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On Unix I would do something like:

cat > file.txt

How can I do this on the Windows command prompt or batch file?

EDIT: Basically, I am looking for the functionality of cat with no arguments (it reads from stdin and spits it back out to stdout).

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type thisfile > output.txt pushes all output same as unix cat type thisfile >> output.txt appends all output to file without overwriting –  Kyle May 30 '12 at 21:02
    
+1 for using type such a cool and simple solution. –  Dominic P Mar 1 '13 at 1:34
    
@DominicP except that it does not work for my purposes (read after the "EDIT:") –  Matt Mar 7 '13 at 1:12
    
@Matt, yeah it's not quite the same. I'm not sure how much you've worked with the Windows shell, but finding such a close approximation to *nix functionality is pretty rare/nice in my experience. :) –  Dominic P Mar 7 '13 at 20:49

4 Answers 4

up vote 12 down vote accepted

TYPE CON

CON is the MS-DOS device for console input. You can redirect to a file as follows:

TYPE CON>output.txt

To terminate, hit Ctrl+C or Ctrl+Z,Enter (Ctrl+Z = EOF).

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Over year too late, but finally a non-workaround answer! Thanks! –  Matt Jul 23 '13 at 19:47
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Ah lol! It might be useful for others though I guess... I'm probably the only person my age who knows of the elegant TYPE CON>LPT1 shortcut to turn MS-DOS into a typewriter! –  Mark K Cowan Jul 24 '13 at 13:26
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Windows alternatives to many *nix commands do exist - but they "evolved" rather than being intelligently designed as bash was, so they're a bit harder to find and often far more complex to use than they should be... A great example of this difference is the bash backtick vs. the equivalent FOR construct in DOS. Thank heavens for Powershell and C#script! –  Mark K Cowan Jul 31 '13 at 15:34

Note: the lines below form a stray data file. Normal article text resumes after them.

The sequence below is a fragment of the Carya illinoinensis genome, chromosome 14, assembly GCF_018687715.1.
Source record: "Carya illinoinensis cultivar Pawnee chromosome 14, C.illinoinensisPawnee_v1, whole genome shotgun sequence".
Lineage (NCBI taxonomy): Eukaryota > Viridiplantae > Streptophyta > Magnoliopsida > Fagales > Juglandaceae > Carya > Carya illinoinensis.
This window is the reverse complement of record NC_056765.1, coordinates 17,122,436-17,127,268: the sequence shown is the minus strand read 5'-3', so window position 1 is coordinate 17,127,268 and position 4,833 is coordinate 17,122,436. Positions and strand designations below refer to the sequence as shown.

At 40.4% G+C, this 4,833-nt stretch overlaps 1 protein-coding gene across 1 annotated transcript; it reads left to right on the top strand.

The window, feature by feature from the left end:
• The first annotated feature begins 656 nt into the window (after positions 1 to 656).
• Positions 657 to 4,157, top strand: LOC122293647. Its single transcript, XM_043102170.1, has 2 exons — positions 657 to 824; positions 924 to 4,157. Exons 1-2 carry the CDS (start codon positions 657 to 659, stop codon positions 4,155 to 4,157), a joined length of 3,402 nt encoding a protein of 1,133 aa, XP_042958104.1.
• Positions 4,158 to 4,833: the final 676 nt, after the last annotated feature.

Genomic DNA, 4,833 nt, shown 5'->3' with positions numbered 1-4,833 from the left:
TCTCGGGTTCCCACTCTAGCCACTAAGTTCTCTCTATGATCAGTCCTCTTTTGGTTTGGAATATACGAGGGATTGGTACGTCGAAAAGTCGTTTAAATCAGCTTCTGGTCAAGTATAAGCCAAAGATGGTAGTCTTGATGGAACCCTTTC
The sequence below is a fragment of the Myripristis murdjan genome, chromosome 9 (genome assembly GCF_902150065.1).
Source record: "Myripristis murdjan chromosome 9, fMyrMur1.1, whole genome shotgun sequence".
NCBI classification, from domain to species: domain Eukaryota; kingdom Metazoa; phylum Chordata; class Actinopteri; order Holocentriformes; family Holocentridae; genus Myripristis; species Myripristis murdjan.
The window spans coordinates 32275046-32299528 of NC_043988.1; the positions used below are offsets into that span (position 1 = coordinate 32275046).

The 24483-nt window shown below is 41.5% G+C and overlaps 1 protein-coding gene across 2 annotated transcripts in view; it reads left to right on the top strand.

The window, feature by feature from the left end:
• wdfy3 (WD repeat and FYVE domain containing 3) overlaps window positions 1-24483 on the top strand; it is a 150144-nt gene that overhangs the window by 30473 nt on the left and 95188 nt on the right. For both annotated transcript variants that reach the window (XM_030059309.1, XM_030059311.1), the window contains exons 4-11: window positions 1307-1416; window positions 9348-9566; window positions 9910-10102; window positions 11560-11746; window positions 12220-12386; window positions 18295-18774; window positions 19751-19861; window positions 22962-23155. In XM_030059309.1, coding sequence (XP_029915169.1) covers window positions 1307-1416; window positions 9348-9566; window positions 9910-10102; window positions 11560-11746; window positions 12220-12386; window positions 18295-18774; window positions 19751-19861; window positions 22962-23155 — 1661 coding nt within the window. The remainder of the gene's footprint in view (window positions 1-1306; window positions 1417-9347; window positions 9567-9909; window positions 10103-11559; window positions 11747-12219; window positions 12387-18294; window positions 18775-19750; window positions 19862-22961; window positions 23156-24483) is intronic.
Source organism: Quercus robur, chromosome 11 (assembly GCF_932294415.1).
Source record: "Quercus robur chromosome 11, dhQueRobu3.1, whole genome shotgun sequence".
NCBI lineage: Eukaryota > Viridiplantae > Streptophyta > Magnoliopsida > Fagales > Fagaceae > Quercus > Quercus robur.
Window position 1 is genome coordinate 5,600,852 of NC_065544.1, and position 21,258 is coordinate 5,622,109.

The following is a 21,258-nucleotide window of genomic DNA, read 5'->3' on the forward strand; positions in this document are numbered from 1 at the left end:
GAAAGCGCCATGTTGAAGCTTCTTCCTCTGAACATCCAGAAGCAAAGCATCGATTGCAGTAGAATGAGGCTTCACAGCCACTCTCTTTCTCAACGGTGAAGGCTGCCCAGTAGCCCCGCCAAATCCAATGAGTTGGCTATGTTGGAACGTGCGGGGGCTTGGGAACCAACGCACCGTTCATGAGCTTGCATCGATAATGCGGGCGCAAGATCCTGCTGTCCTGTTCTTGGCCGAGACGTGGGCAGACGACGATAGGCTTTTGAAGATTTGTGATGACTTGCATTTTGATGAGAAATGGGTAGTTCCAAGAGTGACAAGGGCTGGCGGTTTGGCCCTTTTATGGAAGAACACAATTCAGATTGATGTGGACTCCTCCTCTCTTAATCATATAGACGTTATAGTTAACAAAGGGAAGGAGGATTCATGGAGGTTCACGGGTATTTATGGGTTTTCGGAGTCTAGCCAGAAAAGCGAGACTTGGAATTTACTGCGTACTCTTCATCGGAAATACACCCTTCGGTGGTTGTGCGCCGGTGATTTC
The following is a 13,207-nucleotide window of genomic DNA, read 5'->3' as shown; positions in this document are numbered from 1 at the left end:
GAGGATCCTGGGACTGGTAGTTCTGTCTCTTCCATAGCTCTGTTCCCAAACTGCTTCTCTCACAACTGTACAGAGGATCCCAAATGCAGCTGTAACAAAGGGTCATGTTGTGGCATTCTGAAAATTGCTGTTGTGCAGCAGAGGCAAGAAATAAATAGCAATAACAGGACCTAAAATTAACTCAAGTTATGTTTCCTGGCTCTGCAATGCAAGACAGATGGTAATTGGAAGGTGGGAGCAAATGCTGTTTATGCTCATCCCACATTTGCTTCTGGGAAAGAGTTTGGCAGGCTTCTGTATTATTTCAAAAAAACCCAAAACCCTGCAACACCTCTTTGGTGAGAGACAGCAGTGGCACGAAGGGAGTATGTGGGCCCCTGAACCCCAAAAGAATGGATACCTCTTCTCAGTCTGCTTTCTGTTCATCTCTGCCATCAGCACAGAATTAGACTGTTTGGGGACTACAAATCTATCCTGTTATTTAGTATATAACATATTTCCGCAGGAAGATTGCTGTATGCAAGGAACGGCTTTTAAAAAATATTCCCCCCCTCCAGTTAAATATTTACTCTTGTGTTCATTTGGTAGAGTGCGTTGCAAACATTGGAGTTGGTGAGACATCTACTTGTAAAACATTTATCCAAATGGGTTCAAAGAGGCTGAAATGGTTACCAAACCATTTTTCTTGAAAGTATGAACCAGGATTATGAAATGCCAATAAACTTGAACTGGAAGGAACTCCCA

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don't forget cygwin! –  Matt Jul 31 '13 at 15:39
    
Ah how could I ever have forgotten to mention Cygwin on this dual-boot machine? :D –  Mark K Cowan Jul 31 '13 at 15:40

If all you want is to read stdin and write what you read to stdout, then FINDSTR will work.

findstr "^"

You can supply stdin via redirection or a pipe.

FINDSTR "^" is very similar to cat in that it will output the exact binary input without modification.

If is also identical to cat if a single input file is specified.

findstr "^" fileName

Again the output will be an exact binary copy.

The functionality diverges if multiple input files are specified because in that case the name of the file will be used as a prefix to each line of output.

It also differs from cat in that it cannot read both from stdin and a named file.

EDIT
Note that FINDSTR will append end-of-line markers <CR><LF> to piped input if the very last character of the input stream is not a <LF>. This is a function of FINDSTR and not the Windows pipe mechanism. FINDSTR does not append <CR><LF> to redirected input. FINDSTR will hang indefinitely on XP and Windows 7 if reading redirected input and the last line does not end with <LF>. See What are the undocumented features and limitations of the Windows FINDSTR command? for more info.

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EDIT - Corrected info about piped input having CR/LF appended. Added info about XP and Windows 7 potentially hanging with redirected input –  dbenham Nov 29 '12 at 17:32
    
Thank you for this answer! For anyone else out there, a batch file that writes (appends) stdin to file "foo.txt" is: findstr "^" >>foo.txt –  Robert Calhoun Nov 30 '12 at 17:26

I think more might be what you are looking for.

It can take input both from the console:

more > file1.txt

Or piped in from another file, which TYPE CON doesn't handle:

type file1.txt | more > file2.txt

(more seems to append a newline to your file and expands tabs, so don't use it on binary data!)

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standard input:

Batch file:

:: set /p MyVar= Prompts user for stdin info

set /p MyVar=

echo %MyVar% > filename

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This would have to read the entirety of stdin first though, wouldn't it? It seems like it would be impractical if stdin is very large. –  Matt May 30 '12 at 21:08

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